It took decades, but Romita eventually did get a chance to do a single Flash Gordon Sunday page, dated December 1, 2002. You can see it—and the Flash page by another Raymond admirer, the great Joe Kubert—at artist Jim Keefe’s website.
Romita’s son, John Jr., has of course been long established as a major artistic force in the realm of superhero comics. In a story that speaks to Romita Sr.’s modesty, he told me a story about Marvel’s Silver Age production Manager, John Verpoorten, that had an entirely different spin on the concept of “John Romita Jr.”…
“I never thought I had a style. I used to tell people, ‘I’m sort of an illustrator, but I don’t think I have a comic technique.’
“Then John Verpoorten told me he knew every page I did in the ’50s: Westerns and romance and horror stories. He said he spotted my style all the time. In fact, when I came to Marvel he thought I was John Romita Jr.—he thought the 1950s John Romita must have been my father, John Romita Sr., who had died, and that I was that John Romita’s son!”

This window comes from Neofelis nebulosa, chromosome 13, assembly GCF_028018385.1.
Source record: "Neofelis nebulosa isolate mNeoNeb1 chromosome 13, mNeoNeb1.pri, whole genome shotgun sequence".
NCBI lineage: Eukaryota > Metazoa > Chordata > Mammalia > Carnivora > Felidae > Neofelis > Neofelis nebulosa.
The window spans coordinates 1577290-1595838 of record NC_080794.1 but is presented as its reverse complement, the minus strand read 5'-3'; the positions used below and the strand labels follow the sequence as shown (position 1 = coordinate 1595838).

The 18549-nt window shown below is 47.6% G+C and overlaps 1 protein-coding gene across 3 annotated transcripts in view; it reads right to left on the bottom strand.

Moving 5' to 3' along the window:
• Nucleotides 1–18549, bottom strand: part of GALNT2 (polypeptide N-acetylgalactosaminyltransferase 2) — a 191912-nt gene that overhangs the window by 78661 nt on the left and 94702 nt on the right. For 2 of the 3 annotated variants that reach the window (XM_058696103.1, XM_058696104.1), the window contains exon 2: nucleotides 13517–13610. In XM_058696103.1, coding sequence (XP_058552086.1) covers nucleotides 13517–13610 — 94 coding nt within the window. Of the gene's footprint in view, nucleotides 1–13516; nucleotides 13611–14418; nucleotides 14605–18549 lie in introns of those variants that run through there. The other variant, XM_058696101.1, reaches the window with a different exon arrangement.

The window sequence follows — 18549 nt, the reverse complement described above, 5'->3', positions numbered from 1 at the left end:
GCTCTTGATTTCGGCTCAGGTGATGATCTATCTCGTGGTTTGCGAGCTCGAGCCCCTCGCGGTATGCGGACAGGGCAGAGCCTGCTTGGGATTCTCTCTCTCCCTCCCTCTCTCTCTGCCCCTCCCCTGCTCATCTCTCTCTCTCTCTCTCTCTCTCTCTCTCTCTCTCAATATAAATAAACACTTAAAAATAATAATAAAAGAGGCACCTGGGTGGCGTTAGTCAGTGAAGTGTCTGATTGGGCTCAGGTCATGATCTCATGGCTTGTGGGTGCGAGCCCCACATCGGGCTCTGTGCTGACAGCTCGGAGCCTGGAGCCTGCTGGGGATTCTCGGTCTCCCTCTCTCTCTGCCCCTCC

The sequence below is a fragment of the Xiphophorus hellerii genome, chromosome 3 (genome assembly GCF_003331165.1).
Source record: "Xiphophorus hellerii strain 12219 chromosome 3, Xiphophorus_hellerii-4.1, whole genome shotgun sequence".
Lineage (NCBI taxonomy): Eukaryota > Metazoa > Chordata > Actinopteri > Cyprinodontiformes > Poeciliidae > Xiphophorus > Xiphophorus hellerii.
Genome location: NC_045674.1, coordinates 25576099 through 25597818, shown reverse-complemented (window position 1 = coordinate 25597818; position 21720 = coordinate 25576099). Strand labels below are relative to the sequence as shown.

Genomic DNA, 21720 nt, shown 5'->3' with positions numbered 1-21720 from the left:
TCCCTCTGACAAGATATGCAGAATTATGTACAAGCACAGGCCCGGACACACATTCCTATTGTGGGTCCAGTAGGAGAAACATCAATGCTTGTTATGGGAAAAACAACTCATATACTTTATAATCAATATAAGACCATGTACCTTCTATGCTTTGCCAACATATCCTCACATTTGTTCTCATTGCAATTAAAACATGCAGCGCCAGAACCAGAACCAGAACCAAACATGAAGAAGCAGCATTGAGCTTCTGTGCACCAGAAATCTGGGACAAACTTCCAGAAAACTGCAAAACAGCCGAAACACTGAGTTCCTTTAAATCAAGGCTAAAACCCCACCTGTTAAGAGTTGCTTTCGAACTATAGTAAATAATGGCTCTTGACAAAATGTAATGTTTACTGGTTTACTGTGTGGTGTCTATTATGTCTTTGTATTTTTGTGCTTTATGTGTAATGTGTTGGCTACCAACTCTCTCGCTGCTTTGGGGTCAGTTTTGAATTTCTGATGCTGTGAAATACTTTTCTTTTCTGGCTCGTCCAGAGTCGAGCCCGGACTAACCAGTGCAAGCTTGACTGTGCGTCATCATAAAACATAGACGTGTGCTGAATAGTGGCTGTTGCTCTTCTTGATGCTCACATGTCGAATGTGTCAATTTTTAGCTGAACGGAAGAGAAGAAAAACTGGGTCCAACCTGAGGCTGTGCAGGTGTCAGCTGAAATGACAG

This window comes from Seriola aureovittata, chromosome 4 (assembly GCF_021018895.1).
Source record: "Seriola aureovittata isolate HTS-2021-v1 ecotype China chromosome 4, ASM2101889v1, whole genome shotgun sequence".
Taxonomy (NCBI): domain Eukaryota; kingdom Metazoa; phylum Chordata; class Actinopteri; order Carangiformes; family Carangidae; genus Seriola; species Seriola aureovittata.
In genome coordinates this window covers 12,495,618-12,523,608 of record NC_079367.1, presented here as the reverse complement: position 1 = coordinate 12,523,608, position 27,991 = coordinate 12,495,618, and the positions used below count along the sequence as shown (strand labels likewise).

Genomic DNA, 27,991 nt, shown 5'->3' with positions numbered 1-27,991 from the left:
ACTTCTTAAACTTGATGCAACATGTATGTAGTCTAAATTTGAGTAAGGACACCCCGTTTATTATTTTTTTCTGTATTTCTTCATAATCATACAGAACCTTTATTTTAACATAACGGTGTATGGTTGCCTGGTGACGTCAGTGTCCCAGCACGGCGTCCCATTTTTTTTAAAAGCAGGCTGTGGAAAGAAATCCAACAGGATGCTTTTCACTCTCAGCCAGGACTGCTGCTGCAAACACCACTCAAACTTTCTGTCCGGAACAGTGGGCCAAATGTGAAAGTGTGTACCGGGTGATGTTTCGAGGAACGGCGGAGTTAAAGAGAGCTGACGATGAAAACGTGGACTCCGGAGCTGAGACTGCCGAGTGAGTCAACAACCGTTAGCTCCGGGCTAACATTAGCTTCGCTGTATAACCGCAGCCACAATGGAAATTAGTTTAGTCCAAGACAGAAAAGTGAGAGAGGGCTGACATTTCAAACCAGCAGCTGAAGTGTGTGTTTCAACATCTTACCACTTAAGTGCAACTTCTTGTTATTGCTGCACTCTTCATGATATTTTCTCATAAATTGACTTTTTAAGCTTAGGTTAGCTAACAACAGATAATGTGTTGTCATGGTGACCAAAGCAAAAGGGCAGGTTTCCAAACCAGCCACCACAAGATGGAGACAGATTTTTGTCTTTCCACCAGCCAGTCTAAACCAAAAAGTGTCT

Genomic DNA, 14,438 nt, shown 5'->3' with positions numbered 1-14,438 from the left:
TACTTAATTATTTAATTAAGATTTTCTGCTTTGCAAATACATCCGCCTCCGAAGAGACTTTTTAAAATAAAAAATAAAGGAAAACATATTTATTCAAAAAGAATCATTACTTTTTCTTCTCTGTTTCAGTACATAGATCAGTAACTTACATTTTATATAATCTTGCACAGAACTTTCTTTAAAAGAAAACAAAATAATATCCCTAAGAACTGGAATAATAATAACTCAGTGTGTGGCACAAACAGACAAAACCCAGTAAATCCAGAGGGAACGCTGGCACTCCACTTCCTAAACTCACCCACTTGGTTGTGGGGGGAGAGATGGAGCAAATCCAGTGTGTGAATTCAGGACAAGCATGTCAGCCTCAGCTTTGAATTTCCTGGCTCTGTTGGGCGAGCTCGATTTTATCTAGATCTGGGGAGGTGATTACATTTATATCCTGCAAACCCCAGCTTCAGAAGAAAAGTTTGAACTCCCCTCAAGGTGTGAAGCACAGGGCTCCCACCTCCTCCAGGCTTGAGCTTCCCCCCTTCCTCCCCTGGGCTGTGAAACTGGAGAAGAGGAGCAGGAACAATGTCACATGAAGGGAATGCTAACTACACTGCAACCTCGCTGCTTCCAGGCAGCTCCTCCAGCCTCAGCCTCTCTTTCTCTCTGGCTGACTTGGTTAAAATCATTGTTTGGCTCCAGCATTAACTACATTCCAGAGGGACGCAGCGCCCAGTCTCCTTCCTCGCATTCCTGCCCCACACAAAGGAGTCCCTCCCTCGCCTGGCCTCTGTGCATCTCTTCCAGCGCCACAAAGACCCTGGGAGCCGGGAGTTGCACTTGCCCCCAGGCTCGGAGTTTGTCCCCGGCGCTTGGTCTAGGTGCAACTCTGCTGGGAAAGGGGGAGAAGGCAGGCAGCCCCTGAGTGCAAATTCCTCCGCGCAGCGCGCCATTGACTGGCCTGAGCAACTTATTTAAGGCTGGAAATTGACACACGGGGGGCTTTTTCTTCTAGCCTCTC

In 1970 Jack Kirby left Marvel, moving to DC to write and draw that company’s much-laudedFourth World cycle of comic books. Romita and Verpoorten (as inker) were chosen to step in and replace Kirby on Marvel’s flagship title, Fantastic Four. He remained on the series a scant four months (with mainstay FF inker Joe Sinnott substituting for Verpoorten on John’s final issue); John Buscema stepped in to become the new Fantastic Four penciler with issue # 107. “”I tell ya, I wanted to throw a party when John Buscema took over Fantastic Four!” Romita told me. “I was feeling like I was swimming in deep water when I was trying to take over from Jack Kirby. It was murder! You should have seen my drawing table, it was crowded with a lot of Kirby pages. I just aped his style as closely as I could. It couldn’t have been any closer, based on my efforts, but I don’t think it was as close as it should have been. We didn’t hurt the sales too much, though, so that was sort of a comfort.”